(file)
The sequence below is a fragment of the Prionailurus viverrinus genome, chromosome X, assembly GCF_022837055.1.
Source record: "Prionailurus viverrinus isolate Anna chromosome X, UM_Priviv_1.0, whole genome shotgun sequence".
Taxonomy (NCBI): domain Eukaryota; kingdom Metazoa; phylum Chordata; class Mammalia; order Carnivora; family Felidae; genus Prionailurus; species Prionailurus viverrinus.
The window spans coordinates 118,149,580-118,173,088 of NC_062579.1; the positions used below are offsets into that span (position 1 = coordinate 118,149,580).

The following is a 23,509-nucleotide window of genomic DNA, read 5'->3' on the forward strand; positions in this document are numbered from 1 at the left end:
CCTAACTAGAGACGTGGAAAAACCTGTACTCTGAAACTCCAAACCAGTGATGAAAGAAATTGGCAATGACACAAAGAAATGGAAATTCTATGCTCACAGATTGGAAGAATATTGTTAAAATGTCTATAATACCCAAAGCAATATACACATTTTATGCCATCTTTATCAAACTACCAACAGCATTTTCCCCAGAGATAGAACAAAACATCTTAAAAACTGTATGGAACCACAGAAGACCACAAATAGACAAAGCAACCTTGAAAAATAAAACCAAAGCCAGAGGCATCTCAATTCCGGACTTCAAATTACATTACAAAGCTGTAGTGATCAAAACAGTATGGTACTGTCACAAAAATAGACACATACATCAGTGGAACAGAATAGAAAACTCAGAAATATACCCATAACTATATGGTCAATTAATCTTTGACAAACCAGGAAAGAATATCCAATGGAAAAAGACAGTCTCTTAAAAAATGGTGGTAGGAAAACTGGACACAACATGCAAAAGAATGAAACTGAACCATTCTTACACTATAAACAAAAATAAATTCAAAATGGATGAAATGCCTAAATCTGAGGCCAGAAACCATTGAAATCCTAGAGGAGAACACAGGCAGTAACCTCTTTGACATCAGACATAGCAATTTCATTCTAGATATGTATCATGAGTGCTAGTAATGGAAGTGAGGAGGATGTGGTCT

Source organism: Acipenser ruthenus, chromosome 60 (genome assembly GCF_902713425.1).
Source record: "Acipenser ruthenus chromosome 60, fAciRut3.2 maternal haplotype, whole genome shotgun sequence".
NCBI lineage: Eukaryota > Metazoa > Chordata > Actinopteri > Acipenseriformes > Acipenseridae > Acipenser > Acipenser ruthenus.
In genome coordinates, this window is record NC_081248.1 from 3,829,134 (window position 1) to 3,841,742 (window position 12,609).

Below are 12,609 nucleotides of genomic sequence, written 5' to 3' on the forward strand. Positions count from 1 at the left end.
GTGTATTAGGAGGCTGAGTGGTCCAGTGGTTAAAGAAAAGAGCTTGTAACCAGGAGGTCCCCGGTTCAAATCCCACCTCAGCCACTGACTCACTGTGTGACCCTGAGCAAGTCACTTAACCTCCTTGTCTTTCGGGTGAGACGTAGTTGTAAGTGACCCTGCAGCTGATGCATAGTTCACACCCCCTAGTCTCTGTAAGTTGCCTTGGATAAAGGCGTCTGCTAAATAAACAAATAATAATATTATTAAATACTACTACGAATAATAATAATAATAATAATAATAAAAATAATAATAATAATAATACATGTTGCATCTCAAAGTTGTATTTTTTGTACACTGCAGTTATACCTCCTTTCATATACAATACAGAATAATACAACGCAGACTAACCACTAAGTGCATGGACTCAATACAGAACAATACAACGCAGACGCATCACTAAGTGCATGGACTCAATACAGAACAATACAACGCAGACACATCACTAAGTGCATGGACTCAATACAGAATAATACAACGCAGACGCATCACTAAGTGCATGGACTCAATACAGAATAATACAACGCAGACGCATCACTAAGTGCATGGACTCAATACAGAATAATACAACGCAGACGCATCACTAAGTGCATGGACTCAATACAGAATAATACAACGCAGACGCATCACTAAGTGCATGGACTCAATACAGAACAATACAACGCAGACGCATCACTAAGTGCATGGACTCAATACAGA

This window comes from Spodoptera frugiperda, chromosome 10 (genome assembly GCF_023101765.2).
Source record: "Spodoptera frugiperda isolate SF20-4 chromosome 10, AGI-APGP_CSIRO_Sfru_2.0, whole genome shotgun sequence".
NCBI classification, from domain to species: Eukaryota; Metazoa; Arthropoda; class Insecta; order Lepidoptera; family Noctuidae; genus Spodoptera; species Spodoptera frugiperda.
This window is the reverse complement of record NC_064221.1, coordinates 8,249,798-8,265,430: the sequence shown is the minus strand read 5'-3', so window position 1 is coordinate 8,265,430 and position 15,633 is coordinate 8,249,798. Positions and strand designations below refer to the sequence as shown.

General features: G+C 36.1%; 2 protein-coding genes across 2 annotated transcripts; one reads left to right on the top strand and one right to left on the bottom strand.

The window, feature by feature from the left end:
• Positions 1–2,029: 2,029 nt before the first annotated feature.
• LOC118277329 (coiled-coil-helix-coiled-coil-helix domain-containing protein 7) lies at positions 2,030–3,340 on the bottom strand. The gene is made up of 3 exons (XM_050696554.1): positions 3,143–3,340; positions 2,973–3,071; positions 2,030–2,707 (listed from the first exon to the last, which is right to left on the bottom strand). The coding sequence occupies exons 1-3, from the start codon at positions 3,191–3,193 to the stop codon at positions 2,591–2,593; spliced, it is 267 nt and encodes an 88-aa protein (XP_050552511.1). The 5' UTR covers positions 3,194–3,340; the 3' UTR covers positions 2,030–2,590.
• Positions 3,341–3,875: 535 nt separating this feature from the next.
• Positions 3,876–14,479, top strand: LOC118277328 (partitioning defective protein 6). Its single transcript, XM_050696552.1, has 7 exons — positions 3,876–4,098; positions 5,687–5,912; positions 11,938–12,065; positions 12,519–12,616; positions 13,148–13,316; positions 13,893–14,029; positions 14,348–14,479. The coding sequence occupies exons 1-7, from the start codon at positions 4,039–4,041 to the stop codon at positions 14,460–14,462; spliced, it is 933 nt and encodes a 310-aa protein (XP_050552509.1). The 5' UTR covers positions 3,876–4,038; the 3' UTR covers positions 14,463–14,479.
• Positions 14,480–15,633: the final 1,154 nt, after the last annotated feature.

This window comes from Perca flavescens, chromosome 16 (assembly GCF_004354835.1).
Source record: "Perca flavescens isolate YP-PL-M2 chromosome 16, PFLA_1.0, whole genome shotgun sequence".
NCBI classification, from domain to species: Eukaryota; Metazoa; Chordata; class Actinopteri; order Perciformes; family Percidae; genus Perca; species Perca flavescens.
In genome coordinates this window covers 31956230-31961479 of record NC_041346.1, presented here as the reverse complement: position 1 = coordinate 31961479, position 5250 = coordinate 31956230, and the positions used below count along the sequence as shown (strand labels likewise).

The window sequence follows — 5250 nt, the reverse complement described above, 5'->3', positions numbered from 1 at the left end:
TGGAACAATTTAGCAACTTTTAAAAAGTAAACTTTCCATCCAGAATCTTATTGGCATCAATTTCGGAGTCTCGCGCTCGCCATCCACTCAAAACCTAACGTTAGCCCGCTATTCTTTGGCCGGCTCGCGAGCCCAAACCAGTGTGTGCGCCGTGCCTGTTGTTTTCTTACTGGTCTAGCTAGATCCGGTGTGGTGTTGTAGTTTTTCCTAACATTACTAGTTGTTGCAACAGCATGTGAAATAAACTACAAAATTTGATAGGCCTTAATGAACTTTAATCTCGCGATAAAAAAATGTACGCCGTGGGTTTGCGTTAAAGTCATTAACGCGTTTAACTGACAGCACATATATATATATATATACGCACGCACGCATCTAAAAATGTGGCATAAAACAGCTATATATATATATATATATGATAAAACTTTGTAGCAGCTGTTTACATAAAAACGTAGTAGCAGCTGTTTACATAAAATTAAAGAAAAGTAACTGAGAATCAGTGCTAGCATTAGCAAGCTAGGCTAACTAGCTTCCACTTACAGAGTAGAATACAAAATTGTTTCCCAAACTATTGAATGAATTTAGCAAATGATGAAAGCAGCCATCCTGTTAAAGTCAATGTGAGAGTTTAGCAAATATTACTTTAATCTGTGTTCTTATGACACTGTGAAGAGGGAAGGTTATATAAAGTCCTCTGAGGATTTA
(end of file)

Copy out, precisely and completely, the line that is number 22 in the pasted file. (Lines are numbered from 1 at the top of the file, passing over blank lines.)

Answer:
• Positions 3,876–14,479, top strand: LOC118277328 (partitioning defective protein 6). Its single transcript, XM_050696552.1, has 7 exons — positions 3,876–4,098; positions 5,687–5,912; positions 11,938–12,065; positions 12,519–12,616; positions 13,148–13,316; positions 13,893–14,029; positions 14,348–14,479. The coding sequence occupies exons 1-7, from the start codon at positions 4,039–4,041 to the stop codon at positions 14,460–14,462; spliced, it is 933 nt and encodes a 310-aa protein (XP_050552509.1). The 5' UTR covers positions 3,876–4,038; the 3' UTR covers positions 14,463–14,479.